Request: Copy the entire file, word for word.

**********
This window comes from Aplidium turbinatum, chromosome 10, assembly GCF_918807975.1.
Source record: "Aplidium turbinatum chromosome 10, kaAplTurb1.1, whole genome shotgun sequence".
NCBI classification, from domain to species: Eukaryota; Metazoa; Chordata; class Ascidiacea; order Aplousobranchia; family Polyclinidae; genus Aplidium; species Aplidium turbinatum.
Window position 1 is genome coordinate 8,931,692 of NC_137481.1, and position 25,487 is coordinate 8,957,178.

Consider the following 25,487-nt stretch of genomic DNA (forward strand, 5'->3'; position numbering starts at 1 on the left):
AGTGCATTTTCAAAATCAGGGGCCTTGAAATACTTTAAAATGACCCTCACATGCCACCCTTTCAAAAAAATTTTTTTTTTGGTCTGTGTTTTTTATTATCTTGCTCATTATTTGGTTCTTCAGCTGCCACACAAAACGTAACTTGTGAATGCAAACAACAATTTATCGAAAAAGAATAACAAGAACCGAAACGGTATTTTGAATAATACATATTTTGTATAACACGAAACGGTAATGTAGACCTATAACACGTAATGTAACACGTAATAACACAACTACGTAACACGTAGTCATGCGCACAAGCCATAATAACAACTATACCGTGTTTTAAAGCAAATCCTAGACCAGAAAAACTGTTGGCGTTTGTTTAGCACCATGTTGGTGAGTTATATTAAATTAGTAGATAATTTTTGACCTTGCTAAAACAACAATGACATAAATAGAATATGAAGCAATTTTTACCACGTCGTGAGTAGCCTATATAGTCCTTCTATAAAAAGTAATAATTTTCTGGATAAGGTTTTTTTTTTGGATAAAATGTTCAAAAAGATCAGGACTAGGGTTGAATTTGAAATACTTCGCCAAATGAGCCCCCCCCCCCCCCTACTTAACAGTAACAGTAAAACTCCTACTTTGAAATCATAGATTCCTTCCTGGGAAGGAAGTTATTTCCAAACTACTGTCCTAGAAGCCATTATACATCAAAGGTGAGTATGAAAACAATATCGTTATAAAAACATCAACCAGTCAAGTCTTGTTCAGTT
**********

This window comes from Aplidium turbinatum, chromosome 10, assembly GCF_918807975.1.
Source record: "Aplidium turbinatum chromosome 10, kaAplTurb1.1, whole genome shotgun sequence".
NCBI classification, from domain to species: Eukaryota; Metazoa; Chordata; class Ascidiacea; order Aplousobranchia; family Polyclinidae; genus Aplidium; species Aplidium turbinatum.
Window position 1 is genome coordinate 8,931,692 of NC_137481.1, and position 25,487 is coordinate 8,957,178.

Consider the following 25,487-nt stretch of genomic DNA (forward strand, 5'->3'; position numbering starts at 1 on the left):
AGTGCATTTTCAAAATCAGGGGCCTTGAAATACTTTAAAATGACCCTCACATGCCACCCTTTCAAAAAAATTTTTTTTTTGGTCTGTGTTTTTTATTATCTTGCTCATTATTTGGTTCTTCAGCTGCCACACAAAACGTAACTTGTGAATGCAAACAACAATTTATCGAAAAAGAATAACAAGAACCGAAACGGTATTTTGAATAATACATATTTTGTATAACACGAAACGGTAATGTAGACCTATAACACGTAATGTAACACGTAATAACACAACTACGTAACACGTAGTCATGCGCACAAGCCATAATAACAACTATACCGTGTTTTAAAGCAAATCCTAGACCAGAAAAACTGTTGGCGTTTGTTTAGCACCATGTTGGTGAGTTATATTAAATTAGTAGATAATTTTTGACCTTGCTAAAACAACAATGACATAAATAGAATATGAAGCAATTTTTACCACGTCGTGAGTAGCCTATATAGTCCTTCTATAAAAAGTAATAATTTTCTGGATAAGGTTTTTTTTTTGGATAAAATGTTCAAAAAGATCAGGACTAGGGTTGAATTTGAAATACTTCGCCAAATGAGCCCCCCCCCCCCCCTACTTAACAGTAACAGTAAAACTCCTACTTTGAAATCATAGATTCCTTCCTGGGAAGGAAGTTATTTCCAAACTACTGTCCTAGAAGCCATTATACATCAAAGGTGAGTATGAAAACAATATCGTTATAAAAACATCAACCAGTCAAGTCTTGTTCAGTT